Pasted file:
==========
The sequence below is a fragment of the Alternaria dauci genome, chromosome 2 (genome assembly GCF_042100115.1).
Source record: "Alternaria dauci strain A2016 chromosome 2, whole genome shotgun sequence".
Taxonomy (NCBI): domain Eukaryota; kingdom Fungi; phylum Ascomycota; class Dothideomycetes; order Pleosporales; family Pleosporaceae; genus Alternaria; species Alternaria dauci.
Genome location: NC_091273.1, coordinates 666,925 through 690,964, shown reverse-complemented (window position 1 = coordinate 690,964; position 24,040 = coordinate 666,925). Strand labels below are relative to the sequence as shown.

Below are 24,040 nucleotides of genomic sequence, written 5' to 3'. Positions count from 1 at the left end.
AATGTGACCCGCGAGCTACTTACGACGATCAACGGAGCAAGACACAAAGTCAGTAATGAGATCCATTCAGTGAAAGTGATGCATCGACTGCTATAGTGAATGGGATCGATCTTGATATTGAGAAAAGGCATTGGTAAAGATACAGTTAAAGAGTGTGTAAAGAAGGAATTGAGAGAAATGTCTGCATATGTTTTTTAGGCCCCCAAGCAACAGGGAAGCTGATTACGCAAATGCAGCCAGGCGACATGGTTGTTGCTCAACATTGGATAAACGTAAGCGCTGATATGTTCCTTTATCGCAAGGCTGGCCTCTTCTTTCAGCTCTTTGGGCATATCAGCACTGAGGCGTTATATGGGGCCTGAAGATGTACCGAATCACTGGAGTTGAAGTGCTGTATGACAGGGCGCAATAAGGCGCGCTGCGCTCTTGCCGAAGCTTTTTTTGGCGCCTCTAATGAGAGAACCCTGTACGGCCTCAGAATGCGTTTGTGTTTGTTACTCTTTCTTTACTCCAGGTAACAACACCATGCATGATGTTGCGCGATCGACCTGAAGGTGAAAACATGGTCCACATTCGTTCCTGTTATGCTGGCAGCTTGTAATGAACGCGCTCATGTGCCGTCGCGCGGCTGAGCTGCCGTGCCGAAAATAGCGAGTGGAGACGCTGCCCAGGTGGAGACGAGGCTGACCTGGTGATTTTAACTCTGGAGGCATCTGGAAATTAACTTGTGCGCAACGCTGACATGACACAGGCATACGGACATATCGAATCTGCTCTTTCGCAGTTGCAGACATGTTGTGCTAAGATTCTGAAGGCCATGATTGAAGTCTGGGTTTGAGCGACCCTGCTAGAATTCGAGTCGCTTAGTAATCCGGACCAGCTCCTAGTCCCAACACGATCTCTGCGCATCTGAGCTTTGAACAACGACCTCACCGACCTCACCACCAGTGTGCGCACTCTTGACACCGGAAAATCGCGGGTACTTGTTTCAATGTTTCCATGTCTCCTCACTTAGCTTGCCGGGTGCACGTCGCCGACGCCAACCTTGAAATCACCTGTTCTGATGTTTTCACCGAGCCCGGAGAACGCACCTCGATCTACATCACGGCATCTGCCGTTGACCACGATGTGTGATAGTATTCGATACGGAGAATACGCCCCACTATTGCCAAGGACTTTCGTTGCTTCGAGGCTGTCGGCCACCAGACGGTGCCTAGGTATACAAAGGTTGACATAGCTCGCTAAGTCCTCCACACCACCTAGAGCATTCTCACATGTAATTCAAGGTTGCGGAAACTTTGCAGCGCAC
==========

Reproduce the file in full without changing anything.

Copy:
The sequence below is a fragment of the Alternaria dauci genome, chromosome 2 (genome assembly GCF_042100115.1).
Source record: "Alternaria dauci strain A2016 chromosome 2, whole genome shotgun sequence".
Taxonomy (NCBI): domain Eukaryota; kingdom Fungi; phylum Ascomycota; class Dothideomycetes; order Pleosporales; family Pleosporaceae; genus Alternaria; species Alternaria dauci.
Genome location: NC_091273.1, coordinates 666,925 through 690,964, shown reverse-complemented (window position 1 = coordinate 690,964; position 24,040 = coordinate 666,925). Strand labels below are relative to the sequence as shown.

Below are 24,040 nucleotides of genomic sequence, written 5' to 3'. Positions count from 1 at the left end.
AATGTGACCCGCGAGCTACTTACGACGATCAACGGAGCAAGACACAAAGTCAGTAATGAGATCCATTCAGTGAAAGTGATGCATCGACTGCTATAGTGAATGGGATCGATCTTGATATTGAGAAAAGGCATTGGTAAAGATACAGTTAAAGAGTGTGTAAAGAAGGAATTGAGAGAAATGTCTGCATATGTTTTTTAGGCCCCCAAGCAACAGGGAAGCTGATTACGCAAATGCAGCCAGGCGACATGGTTGTTGCTCAACATTGGATAAACGTAAGCGCTGATATGTTCCTTTATCGCAAGGCTGGCCTCTTCTTTCAGCTCTTTGGGCATATCAGCACTGAGGCGTTATATGGGGCCTGAAGATGTACCGAATCACTGGAGTTGAAGTGCTGTATGACAGGGCGCAATAAGGCGCGCTGCGCTCTTGCCGAAGCTTTTTTTGGCGCCTCTAATGAGAGAACCCTGTACGGCCTCAGAATGCGTTTGTGTTTGTTACTCTTTCTTTACTCCAGGTAACAACACCATGCATGATGTTGCGCGATCGACCTGAAGGTGAAAACATGGTCCACATTCGTTCCTGTTATGCTGGCAGCTTGTAATGAACGCGCTCATGTGCCGTCGCGCGGCTGAGCTGCCGTGCCGAAAATAGCGAGTGGAGACGCTGCCCAGGTGGAGACGAGGCTGACCTGGTGATTTTAACTCTGGAGGCATCTGGAAATTAACTTGTGCGCAACGCTGACATGACACAGGCATACGGACATATCGAATCTGCTCTTTCGCAGTTGCAGACATGTTGTGCTAAGATTCTGAAGGCCATGATTGAAGTCTGGGTTTGAGCGACCCTGCTAGAATTCGAGTCGCTTAGTAATCCGGACCAGCTCCTAGTCCCAACACGATCTCTGCGCATCTGAGCTTTGAACAACGACCTCACCGACCTCACCACCAGTGTGCGCACTCTTGACACCGGAAAATCGCGGGTACTTGTTTCAATGTTTCCATGTCTCCTCACTTAGCTTGCCGGGTGCACGTCGCCGACGCCAACCTTGAAATCACCTGTTCTGATGTTTTCACCGAGCCCGGAGAACGCACCTCGATCTACATCACGGCATCTGCCGTTGACCACGATGTGTGATAGTATTCGATACGGAGAATACGCCCCACTATTGCCAAGGACTTTCGTTGCTTCGAGGCTGTCGGCCACCAGACGGTGCCTAGGTATACAAAGGTTGACATAGCTCGCTAAGTCCTCCACACCACCTAGAGCATTCTCACATGTAATTCAAGGTTGCGGAAACTTTGCAGCGCAC